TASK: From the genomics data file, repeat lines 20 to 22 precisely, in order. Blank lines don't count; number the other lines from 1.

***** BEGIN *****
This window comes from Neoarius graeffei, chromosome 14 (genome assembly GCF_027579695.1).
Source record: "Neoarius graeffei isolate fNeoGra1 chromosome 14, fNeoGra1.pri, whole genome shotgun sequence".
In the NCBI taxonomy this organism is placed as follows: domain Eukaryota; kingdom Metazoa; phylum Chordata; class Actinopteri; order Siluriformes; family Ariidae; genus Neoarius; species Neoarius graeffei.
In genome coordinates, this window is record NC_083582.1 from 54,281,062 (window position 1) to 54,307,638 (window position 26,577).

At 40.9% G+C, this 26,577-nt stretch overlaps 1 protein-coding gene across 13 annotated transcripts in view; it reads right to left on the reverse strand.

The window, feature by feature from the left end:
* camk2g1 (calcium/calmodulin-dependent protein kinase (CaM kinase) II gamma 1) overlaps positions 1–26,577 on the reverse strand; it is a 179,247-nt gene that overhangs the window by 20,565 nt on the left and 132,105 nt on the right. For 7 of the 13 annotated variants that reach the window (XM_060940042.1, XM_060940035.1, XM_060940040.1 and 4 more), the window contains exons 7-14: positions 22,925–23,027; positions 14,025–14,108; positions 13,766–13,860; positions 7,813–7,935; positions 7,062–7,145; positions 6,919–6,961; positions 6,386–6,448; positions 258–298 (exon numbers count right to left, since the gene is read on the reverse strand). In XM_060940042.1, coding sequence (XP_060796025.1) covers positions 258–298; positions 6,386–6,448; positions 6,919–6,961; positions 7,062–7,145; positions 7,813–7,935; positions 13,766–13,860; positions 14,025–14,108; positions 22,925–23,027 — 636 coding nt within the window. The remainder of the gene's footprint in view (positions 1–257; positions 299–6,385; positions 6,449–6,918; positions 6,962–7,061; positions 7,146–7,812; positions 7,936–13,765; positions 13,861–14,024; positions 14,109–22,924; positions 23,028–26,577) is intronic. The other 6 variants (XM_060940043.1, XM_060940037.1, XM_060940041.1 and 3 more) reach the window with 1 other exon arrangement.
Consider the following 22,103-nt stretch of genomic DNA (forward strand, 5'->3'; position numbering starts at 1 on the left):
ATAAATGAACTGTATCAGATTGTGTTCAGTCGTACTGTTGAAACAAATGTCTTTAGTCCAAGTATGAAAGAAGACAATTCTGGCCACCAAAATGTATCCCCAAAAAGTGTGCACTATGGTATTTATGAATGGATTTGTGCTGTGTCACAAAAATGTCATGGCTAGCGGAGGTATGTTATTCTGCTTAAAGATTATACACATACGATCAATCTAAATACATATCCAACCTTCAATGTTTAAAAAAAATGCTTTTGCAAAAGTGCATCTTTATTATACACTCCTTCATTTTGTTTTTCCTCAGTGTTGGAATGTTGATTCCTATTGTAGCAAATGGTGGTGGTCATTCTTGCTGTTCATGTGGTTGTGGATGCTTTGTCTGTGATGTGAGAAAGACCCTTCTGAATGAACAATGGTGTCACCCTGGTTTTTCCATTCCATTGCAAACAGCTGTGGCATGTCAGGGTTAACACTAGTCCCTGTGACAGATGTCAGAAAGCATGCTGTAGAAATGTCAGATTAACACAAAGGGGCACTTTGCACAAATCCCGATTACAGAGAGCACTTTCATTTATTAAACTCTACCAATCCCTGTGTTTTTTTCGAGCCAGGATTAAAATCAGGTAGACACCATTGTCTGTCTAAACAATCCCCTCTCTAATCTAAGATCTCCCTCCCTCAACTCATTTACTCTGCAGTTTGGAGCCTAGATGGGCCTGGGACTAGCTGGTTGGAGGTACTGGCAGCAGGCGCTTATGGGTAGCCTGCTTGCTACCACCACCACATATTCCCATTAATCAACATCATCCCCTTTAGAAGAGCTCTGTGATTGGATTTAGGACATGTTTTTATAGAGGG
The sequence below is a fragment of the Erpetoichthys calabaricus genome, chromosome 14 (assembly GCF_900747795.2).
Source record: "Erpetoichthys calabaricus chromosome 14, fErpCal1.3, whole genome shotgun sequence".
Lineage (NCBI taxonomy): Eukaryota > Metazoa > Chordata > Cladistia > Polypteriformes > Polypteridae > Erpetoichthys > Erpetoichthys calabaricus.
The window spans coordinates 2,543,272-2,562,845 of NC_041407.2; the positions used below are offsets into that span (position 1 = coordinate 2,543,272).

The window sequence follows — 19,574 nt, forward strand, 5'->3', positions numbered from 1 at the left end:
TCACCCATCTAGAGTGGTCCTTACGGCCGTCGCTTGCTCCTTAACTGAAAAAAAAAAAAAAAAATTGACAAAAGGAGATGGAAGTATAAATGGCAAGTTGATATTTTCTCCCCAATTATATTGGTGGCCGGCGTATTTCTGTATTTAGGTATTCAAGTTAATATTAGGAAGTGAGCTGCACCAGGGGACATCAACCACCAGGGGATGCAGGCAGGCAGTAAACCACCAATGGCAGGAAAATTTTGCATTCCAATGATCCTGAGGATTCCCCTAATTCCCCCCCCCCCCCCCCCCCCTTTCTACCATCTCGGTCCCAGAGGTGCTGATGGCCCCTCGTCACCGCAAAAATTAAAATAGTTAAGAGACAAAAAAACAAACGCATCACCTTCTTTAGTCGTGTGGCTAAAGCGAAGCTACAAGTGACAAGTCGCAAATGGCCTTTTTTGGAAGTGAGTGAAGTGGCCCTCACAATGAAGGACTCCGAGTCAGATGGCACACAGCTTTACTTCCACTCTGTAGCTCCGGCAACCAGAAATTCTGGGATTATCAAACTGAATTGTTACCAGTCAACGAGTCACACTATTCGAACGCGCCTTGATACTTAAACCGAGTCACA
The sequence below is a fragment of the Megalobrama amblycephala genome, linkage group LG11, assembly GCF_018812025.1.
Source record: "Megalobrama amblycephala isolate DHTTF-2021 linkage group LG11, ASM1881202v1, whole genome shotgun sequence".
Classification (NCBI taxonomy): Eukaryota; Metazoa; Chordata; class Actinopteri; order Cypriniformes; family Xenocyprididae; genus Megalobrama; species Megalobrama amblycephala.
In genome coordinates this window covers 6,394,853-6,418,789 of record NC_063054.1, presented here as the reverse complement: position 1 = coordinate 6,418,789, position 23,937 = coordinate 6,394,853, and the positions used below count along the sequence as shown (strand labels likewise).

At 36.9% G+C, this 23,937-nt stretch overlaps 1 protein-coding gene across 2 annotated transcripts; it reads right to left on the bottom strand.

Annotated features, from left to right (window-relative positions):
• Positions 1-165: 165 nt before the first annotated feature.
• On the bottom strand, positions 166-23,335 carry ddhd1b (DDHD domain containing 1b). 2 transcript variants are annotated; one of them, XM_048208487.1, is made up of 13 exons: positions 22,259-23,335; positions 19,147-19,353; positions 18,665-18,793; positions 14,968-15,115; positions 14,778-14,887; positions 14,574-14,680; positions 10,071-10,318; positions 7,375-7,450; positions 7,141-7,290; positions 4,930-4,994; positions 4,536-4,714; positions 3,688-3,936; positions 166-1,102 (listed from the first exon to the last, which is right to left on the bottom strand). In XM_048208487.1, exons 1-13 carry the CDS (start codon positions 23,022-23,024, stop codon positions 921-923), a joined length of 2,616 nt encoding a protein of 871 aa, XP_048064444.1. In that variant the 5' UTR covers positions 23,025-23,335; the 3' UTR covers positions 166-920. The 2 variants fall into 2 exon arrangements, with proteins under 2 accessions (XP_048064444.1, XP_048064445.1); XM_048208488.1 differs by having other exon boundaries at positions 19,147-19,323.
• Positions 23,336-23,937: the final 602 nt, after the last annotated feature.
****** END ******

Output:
At 36.9% G+C, this 23,937-nt stretch overlaps 1 protein-coding gene across 2 annotated transcripts; it reads right to left on the bottom strand.

Annotated features, from left to right (window-relative positions):
• Positions 1-165: 165 nt before the first annotated feature.